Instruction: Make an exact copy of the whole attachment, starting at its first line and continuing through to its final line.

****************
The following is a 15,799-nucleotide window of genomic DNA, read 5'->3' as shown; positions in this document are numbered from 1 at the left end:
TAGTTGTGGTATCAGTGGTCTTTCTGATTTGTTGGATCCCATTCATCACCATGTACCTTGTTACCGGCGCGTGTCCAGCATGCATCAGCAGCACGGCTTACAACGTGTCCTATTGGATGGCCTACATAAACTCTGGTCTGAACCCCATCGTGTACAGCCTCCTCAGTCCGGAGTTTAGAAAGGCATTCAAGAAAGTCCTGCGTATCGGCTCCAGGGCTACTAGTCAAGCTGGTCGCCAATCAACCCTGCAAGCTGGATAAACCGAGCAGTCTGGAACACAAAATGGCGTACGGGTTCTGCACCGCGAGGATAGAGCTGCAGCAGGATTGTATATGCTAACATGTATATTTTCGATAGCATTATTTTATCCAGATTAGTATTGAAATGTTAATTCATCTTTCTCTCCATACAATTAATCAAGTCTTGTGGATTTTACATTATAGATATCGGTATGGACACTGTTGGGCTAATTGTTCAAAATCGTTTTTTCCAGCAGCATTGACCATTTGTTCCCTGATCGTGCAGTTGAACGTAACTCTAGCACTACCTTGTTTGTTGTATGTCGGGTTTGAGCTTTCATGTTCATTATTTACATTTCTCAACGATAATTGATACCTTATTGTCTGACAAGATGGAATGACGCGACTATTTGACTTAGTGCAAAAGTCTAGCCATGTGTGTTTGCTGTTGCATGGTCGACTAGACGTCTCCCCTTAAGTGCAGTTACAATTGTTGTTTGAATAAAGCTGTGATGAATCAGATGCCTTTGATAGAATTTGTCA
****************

The following is a 15,799-nucleotide window of genomic DNA, read 5'->3' as shown; positions in this document are numbered from 1 at the left end:
TAGTTGTGGTATCAGTGGTCTTTCTGATTTGTTGGATCCCATTCATCACCATGTACCTTGTTACCGGCGCGTGTCCAGCATGCATCAGCAGCACGGCTTACAACGTGTCCTATTGGATGGCCTACATAAACTCTGGTCTGAACCCCATCGTGTACAGCCTCCTCAGTCCGGAGTTTAGAAAGGCATTCAAGAAAGTCCTGCGTATCGGCTCCAGGGCTACTAGTCAAGCTGGTCGCCAATCAACCCTGCAAGCTGGATAAACCGAGCAGTCTGGAACACAAAATGGCGTACGGGTTCTGCACCGCGAGGATAGAGCTGCAGCAGGATTGTATATGCTAACATGTATATTTTCGATAGCATTATTTTATCCAGATTAGTATTGAAATGTTAATTCATCTTTCTCTCCATACAATTAATCAAGTCTTGTGGATTTTACATTATAGATATCGGTATGGACACTGTTGGGCTAATTGTTCAAAATCGTTTTTTCCAGCAGCATTGACCATTTGTTCCCTGATCGTGCAGTTGAACGTAACTCTAGCACTACCTTGTTTGTTGTATGTCGGGTTTGAGCTTTCATGTTCATTATTTACATTTCTCAACGATAATTGATACCTTATTGTCTGACAAGATGGAATGACGCGACTATTTGACTTAGTGCAAAAGTCTAGCCATGTGTGTTTGCTGTTGCATGGTCGACTAGACGTCTCCCCTTAAGTGCAGTTACAATTGTTGTTTGAATAAAGCTGTGATGAATCAGATGCCTTTGATAGAATTTGTCA